American Honda Motor Co., Inc. has sponsored the Collegiate Women Sports Awards Program for 24 consecutive years. Honda has donated over $2 million in grants and scholarships to universities over the course of the program. See The Honda Sports Award is given annually to the top women athletes in 12 NCAA-sanctioned sports, along with automatic eligibility to become a “Top Three” finalist for Collegiate Woman Athlete of the Year. Lawrie was voted over three other senior nominees: Chelsea Bramlett of Mississippi State University, Megan Langenfeld of the UCLA and Jen Yee of Georgia Tech. The nominees in softball were selected by the National Fastpitch Coaches Association. 

Noted Lawrie, “Without my teammates, winning the Honda Sports Award wouldn’t have been possible. I'm very proud of this honor, but mainly because of what it means for Washington softball. National honors like this award open opportunities for the program. They help get our name on the map and will help our program sustain a very high level for many years to come.” 

A native of Langley, British Columbia, Lawrie led the Huskies this year to the quarterfinals of the NCAA Women’s College World Series, concluding her college career with a 40-5 record for the 2010 season. The Huskies ended the 2009-2010 season with a 50 –9 record, with the team’s 50 wins ranking as the second-best ever for a single season. Lawrie finished the season with a 1.11 ERA, 495 strikeouts, and 46 walks in 302.1 innings. She pitched four no-hitters, including three perfect games and 27 starts with double-digit strikeouts this year. She is just one of four pitchers to ever surpass 1,800 career strikeouts. Adept at the plate as well as at the pitcher’s mound, she also led her team with 15 home runs, 57 RBI and a slugging percentage of .609. She was named 2010 ASA/USA Softball Player of the Year (only the second athlete ever to win the award more than once), First Team All-Pacific Region, All-Pac-10 and repeat winner of Pac-10 Pitcher of the Year. In 2008 Lawrie competed in the Olympic Games in Beijing with the Canadian National Team, where they came in fourth.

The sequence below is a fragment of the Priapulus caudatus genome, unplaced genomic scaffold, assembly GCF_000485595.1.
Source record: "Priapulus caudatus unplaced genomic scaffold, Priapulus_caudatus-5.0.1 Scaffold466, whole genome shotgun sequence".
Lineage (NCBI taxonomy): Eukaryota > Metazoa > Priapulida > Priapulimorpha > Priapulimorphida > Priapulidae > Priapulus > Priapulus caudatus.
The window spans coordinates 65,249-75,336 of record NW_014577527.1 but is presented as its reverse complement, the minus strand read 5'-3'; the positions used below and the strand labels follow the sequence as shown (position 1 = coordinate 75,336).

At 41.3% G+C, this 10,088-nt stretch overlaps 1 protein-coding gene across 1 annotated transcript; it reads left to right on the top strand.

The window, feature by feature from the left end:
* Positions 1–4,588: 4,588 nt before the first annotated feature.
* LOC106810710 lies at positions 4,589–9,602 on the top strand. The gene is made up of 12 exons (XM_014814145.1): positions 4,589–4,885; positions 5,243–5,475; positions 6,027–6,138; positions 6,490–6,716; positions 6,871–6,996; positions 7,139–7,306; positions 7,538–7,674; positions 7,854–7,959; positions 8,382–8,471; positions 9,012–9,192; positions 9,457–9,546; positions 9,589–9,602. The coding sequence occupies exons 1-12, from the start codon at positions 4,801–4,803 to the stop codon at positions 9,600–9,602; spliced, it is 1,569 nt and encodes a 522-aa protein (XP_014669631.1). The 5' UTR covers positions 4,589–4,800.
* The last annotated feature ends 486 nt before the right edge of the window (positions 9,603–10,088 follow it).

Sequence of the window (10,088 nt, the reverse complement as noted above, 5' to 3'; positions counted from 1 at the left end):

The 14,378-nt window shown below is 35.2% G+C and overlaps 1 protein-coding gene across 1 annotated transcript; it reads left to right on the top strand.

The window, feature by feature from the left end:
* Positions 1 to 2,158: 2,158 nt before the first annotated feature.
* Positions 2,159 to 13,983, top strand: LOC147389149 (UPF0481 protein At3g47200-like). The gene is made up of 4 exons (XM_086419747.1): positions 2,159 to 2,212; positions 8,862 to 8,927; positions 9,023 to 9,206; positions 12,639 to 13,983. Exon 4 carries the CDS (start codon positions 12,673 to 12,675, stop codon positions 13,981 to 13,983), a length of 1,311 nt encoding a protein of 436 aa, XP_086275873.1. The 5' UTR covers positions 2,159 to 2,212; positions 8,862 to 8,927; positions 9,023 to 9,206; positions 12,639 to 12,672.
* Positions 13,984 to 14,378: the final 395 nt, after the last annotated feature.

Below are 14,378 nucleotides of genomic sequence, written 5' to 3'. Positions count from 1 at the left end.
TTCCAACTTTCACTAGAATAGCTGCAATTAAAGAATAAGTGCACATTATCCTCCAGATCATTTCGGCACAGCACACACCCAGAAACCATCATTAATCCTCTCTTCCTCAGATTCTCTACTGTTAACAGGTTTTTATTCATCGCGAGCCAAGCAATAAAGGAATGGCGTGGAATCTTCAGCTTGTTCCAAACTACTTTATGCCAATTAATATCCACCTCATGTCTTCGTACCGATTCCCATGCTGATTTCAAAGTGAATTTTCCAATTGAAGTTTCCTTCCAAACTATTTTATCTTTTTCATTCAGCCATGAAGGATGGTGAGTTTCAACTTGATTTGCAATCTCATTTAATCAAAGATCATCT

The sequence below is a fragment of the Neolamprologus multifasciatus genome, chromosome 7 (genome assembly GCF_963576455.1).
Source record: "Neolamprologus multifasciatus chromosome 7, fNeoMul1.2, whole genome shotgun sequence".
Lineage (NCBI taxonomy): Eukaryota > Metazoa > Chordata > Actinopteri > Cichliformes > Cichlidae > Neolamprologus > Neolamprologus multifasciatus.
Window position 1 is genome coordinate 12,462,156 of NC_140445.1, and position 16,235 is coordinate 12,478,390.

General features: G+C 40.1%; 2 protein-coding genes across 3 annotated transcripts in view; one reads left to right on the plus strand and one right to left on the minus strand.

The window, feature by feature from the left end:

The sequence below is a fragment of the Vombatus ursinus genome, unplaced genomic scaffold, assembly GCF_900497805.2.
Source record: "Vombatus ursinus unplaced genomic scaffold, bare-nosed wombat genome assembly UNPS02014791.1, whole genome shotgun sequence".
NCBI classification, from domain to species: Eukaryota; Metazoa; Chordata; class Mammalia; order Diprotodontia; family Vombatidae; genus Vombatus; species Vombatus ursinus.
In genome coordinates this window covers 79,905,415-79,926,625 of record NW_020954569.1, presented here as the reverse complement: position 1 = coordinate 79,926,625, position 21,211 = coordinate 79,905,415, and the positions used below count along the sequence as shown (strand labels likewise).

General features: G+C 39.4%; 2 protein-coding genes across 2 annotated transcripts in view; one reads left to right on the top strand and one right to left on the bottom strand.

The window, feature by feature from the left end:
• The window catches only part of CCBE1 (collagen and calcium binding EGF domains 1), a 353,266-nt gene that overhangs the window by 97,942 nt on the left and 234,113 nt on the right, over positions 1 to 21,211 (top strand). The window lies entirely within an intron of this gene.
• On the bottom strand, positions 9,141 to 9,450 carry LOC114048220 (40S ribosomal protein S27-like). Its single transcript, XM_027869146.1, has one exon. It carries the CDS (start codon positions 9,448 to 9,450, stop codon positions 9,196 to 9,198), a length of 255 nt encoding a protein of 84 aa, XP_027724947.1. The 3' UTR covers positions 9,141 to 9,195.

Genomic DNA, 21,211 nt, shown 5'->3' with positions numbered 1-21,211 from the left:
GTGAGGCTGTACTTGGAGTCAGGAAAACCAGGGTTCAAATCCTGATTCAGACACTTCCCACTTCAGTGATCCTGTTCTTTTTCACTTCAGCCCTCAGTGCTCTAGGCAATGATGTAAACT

Previously announced Honda Sports Award recipients include the University of Illinois’ Angela Bizzarri for cross country, Katie O’Donnell from the University of Maryland for field hockey, Whitney Engen from the University of North Carolina for soccer, Megan Hodge from Penn State University for volleyball, Julia Smit from Stanford University for swimming & diving, Maya Moore from the University of Connecticut for basketball, Susan Jackson from Louisiana State University for Gymnastics, Caroline Hedwall of Oklahoma State University for golf, Lisa Koll of Iowa State University for track & field, Caitlyn McFadden of the University of Maryland for lacrosse and Laura Vallverdu of the University of Miami. The Collegiate Woman Athlete of the Year will be determined by separate balloting involving all NCAA-member institutions. On June 21, 2010, the winner will receive the Honda-Broderick Cup at a ceremony in Los Angeles, at which the “Top Three” finalists are scheduled to attend. 

American Honda Motor Co., Inc. has sponsored the Collegiate Women Sports Awards Program for 24 consecutive years. Honda has donated over $2 million in grants and scholarships to universities over the course of the program. See www.hondaawards.com for more information. for more information. 

- Courtesy of Dobbin/Bolgla Associates